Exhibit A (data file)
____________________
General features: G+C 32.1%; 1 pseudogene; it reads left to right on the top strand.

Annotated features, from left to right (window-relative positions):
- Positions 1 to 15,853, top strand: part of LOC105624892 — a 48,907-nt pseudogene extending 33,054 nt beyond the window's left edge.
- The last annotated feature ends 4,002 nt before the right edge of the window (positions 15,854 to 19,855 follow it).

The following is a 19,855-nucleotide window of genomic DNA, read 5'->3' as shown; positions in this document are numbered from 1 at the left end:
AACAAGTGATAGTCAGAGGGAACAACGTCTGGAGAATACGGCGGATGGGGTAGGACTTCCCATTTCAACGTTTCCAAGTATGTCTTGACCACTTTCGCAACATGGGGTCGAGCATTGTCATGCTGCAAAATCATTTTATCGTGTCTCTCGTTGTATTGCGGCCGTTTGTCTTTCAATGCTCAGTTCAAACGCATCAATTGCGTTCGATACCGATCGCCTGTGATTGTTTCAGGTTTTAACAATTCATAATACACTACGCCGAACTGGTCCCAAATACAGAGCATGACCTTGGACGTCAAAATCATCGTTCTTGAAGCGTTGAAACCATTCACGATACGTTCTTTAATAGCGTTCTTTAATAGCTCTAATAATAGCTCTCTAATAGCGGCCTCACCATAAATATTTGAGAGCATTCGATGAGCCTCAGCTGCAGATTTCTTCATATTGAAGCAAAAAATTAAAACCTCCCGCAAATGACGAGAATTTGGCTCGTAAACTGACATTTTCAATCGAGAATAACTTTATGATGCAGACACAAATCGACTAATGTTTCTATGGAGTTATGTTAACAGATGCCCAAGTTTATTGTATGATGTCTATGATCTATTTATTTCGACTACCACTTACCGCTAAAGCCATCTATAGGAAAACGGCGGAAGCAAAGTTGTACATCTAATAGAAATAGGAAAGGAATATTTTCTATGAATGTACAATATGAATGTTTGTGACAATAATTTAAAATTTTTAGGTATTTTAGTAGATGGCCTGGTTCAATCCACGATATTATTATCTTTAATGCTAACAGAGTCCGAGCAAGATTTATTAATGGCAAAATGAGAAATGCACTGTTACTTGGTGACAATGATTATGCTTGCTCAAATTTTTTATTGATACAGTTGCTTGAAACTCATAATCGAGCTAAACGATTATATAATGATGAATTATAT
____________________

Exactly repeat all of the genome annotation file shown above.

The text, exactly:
General features: G+C 32.1%; 1 pseudogene; it reads left to right on the top strand.

Annotated features, from left to right (window-relative positions):
- Positions 1 to 15,853, top strand: part of LOC105624892 — a 48,907-nt pseudogene extending 33,054 nt beyond the window's left edge.
- The last annotated feature ends 4,002 nt before the right edge of the window (positions 15,854 to 19,855 follow it).

The following is a 19,855-nucleotide window of genomic DNA, read 5'->3' as shown; positions in this document are numbered from 1 at the left end:
AACAAGTGATAGTCAGAGGGAACAACGTCTGGAGAATACGGCGGATGGGGTAGGACTTCCCATTTCAACGTTTCCAAGTATGTCTTGACCACTTTCGCAACATGGGGTCGAGCATTGTCATGCTGCAAAATCATTTTATCGTGTCTCTCGTTGTATTGCGGCCGTTTGTCTTTCAATGCTCAGTTCAAACGCATCAATTGCGTTCGATACCGATCGCCTGTGATTGTTTCAGGTTTTAACAATTCATAATACACTACGCCGAACTGGTCCCAAATACAGAGCATGACCTTGGACGTCAAAATCATCGTTCTTGAAGCGTTGAAACCATTCACGATACGTTCTTTAATAGCGTTCTTTAATAGCTCTAATAATAGCTCTCTAATAGCGGCCTCACCATAAATATTTGAGAGCATTCGATGAGCCTCAGCTGCAGATTTCTTCATATTGAAGCAAAAAATTAAAACCTCCCGCAAATGACGAGAATTTGGCTCGTAAACTGACATTTTCAATCGAGAATAACTTTATGATGCAGACACAAATCGACTAATGTTTCTATGGAGTTATGTTAACAGATGCCCAAGTTTATTGTATGATGTCTATGATCTATTTATTTCGACTACCACTTACCGCTAAAGCCATCTATAGGAAAACGGCGGAAGCAAAGTTGTACATCTAATAGAAATAGGAAAGGAATATTTTCTATGAATGTACAATATGAATGTTTGTGACAATAATTTAAAATTTTTAGGTATTTTAGTAGATGGCCTGGTTCAATCCACGATATTATTATCTTTAATGCTAACAGAGTCCGAGCAAGATTTATTAATGGCAAAATGAGAAATGCACTGTTACTTGGTGACAATGATTATGCTTGCTCAAATTTTTTATTGATACAGTTGCTTGAAACTCATAATCGAGCTAAACGATTATATAATGATGAATTATAT